In terms of diversity in games themselves, there was also some progress. Three AAA games – Watch Dogs 2, Mafia III and FIFA 17 – all featured African-American men in leading roles. Microsoft highlighted female characters within games such as ReCore and Horzion: Zero Dawn while Fullbright introduced an Indian-American female lead in their upcoming game Tacoma.

Virtual Reality is Not Just a Gimmick

Considering the buzz surrounding virtual reality and the releases of the highly anticipated Oculus Rift and HTC Vive, VR has captured everyone’s imagination. It’s no surprise that many developers featured an upcoming VR game. Sony itself announced the release of their own VR headset on October 13, 2016 as well as over 100 games. Some of the top games include Resident Evil 7 Biohazard, Star Wars Battlefront X-Wing VR Mission and Final Fantasy VR Experience.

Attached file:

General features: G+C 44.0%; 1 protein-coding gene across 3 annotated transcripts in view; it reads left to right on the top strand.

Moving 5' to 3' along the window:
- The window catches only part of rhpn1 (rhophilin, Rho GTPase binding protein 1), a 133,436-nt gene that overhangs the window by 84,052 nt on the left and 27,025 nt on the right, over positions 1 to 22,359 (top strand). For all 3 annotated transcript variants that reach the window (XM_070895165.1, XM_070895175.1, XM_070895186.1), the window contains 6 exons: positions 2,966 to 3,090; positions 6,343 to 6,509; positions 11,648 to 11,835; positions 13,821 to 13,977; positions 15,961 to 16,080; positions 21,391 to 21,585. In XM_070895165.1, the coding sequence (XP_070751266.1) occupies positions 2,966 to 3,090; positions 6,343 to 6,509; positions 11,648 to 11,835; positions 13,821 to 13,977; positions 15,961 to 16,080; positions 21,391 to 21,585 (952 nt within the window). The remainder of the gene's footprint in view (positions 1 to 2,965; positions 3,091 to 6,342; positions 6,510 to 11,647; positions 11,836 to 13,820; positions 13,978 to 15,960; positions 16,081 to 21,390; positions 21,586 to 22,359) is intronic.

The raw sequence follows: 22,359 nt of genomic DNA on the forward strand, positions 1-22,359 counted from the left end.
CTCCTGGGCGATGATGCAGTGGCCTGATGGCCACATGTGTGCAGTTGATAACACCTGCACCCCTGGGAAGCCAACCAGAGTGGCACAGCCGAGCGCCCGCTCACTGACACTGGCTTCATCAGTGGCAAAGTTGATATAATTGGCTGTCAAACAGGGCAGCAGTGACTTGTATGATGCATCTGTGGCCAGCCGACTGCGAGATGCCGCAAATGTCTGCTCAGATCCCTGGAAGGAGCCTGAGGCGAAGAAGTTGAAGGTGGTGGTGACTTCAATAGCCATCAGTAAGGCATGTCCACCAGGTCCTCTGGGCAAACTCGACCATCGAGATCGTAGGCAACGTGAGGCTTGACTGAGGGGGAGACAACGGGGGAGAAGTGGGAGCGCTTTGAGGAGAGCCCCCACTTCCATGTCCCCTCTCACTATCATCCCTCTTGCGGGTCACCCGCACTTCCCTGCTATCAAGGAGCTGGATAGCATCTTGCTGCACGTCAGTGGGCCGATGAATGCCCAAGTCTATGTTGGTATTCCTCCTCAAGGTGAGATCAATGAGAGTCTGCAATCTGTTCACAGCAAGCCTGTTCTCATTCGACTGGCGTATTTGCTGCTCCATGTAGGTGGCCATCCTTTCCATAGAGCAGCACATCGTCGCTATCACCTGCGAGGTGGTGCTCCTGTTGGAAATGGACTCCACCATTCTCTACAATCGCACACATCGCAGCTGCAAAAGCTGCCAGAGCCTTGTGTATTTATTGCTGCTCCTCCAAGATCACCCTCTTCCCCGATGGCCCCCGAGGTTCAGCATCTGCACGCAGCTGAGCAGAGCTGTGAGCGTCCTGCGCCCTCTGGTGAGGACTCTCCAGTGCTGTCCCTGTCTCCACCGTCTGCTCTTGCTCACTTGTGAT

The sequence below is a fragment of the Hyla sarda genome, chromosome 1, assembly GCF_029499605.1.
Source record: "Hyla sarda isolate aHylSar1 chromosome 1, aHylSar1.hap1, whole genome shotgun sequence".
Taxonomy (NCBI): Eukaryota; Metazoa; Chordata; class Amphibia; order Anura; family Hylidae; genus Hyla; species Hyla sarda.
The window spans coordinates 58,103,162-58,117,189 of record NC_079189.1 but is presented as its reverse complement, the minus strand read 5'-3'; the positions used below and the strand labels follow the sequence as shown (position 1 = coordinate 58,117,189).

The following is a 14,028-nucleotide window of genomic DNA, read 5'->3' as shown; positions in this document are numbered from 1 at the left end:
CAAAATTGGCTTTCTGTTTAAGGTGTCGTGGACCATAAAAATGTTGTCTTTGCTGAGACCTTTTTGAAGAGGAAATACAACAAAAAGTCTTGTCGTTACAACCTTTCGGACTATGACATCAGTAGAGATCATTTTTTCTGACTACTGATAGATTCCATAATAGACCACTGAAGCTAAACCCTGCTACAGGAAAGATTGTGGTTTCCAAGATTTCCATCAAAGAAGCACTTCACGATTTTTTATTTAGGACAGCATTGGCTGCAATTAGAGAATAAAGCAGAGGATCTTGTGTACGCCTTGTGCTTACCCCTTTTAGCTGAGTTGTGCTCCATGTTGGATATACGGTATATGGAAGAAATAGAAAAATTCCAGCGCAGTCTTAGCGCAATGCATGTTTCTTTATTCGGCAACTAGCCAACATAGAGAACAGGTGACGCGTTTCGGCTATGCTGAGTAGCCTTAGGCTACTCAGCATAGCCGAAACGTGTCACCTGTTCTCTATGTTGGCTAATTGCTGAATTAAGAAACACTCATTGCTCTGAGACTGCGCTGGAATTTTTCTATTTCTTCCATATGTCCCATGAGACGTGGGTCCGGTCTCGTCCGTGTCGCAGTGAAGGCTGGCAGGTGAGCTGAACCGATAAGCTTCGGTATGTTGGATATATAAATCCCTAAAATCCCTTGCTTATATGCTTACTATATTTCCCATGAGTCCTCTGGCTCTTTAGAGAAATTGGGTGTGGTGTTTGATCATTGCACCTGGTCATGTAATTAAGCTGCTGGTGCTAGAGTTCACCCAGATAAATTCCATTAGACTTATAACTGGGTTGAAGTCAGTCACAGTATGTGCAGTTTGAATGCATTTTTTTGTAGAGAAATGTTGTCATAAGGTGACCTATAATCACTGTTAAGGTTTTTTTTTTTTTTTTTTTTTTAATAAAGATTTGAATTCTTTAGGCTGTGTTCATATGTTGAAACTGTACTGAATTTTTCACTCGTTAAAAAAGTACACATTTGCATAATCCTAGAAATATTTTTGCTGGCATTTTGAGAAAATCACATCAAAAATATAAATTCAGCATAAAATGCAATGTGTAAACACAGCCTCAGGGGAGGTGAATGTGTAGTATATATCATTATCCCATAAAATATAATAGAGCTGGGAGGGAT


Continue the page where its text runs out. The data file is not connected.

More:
Unfortunately, there’s currently a lot of fragmentation regarding the VR hardware. The cost of entry to the market might end up being too expensive for most gamers. The headsets themselves cost quite a bit of money ranging from $399 for the PlayStation VR to $799 for the HTC Vive. The headset isn’t the only cost, however, as PC gamers will need a powerful rig to play anything at an acceptable level of quality. As for the PlayStation VR, it requires a PS4 to use.

Despite this, the future of VR seems bright as consumers and studios alike are starting to pay more attention to it. While the market is still in a more experimental phase, the growing trend seems to be pointing to VR as a solid gaming market in the near future.